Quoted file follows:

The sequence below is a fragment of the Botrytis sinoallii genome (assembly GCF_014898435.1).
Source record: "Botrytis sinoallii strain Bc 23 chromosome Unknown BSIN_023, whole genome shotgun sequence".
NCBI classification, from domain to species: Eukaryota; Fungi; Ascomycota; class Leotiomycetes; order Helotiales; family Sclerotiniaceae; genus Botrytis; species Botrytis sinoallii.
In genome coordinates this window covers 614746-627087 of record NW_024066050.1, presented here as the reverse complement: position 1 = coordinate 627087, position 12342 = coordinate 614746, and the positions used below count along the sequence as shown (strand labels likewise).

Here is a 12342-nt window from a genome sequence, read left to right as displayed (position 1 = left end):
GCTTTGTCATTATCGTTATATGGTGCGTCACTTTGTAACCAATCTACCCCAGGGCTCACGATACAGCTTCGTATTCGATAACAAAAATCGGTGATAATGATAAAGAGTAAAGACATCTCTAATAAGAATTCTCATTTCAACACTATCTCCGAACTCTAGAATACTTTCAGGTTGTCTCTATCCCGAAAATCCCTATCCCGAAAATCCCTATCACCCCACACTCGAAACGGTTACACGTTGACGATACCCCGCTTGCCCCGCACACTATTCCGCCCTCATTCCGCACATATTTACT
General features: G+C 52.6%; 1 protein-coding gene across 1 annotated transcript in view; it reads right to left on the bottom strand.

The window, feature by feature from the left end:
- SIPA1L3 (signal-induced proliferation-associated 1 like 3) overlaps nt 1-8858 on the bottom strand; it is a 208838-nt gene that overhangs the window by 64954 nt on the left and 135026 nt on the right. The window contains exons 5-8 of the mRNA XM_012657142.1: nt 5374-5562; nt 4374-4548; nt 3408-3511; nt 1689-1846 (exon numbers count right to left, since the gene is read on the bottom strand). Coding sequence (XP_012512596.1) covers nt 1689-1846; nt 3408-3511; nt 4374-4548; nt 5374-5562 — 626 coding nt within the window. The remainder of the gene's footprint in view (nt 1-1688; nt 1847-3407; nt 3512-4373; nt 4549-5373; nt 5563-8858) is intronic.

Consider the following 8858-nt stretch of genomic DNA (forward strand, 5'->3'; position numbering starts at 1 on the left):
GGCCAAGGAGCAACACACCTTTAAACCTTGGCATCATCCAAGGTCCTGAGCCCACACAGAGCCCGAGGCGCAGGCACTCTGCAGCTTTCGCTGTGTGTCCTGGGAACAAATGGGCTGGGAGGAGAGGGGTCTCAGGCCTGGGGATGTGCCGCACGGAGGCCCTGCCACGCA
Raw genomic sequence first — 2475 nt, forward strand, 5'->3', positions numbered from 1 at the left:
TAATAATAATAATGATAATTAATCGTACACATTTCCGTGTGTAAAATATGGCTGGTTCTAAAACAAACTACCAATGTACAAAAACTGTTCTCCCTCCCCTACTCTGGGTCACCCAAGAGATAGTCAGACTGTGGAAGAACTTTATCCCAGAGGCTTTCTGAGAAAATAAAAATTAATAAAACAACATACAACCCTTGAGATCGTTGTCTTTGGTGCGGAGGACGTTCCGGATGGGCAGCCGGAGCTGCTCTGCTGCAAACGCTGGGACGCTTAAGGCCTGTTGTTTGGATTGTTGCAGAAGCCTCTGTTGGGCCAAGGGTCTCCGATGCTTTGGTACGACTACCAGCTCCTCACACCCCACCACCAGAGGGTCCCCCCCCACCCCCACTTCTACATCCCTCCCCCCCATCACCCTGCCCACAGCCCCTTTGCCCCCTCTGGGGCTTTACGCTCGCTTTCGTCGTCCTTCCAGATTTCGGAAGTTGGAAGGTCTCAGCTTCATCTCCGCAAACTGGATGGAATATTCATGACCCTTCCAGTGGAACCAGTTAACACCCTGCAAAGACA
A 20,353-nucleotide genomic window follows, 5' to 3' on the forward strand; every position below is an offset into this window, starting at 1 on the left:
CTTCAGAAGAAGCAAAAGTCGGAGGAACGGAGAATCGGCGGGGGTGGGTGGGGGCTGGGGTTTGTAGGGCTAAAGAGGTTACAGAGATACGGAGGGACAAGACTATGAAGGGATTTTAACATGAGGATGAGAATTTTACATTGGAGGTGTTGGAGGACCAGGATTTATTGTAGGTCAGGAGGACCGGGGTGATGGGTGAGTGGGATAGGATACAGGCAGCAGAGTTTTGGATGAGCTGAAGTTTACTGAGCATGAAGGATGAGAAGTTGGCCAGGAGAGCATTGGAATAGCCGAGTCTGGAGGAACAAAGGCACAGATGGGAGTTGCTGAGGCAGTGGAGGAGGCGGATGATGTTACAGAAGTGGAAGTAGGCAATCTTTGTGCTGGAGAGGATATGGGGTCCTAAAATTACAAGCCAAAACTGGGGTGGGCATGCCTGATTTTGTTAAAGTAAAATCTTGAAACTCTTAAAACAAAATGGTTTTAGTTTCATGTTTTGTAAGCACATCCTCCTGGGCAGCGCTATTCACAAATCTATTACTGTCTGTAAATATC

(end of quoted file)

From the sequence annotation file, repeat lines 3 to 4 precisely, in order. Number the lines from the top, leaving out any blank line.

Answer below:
NCBI classification, from domain to species: Eukaryota; Fungi; Ascomycota; class Leotiomycetes; order Helotiales; family Sclerotiniaceae; genus Botrytis; species Botrytis sinoallii.
In genome coordinates this window covers 614746-627087 of record NW_024066050.1, presented here as the reverse complement: position 1 = coordinate 627087, position 12342 = coordinate 614746, and the positions used below count along the sequence as shown (strand labels likewise).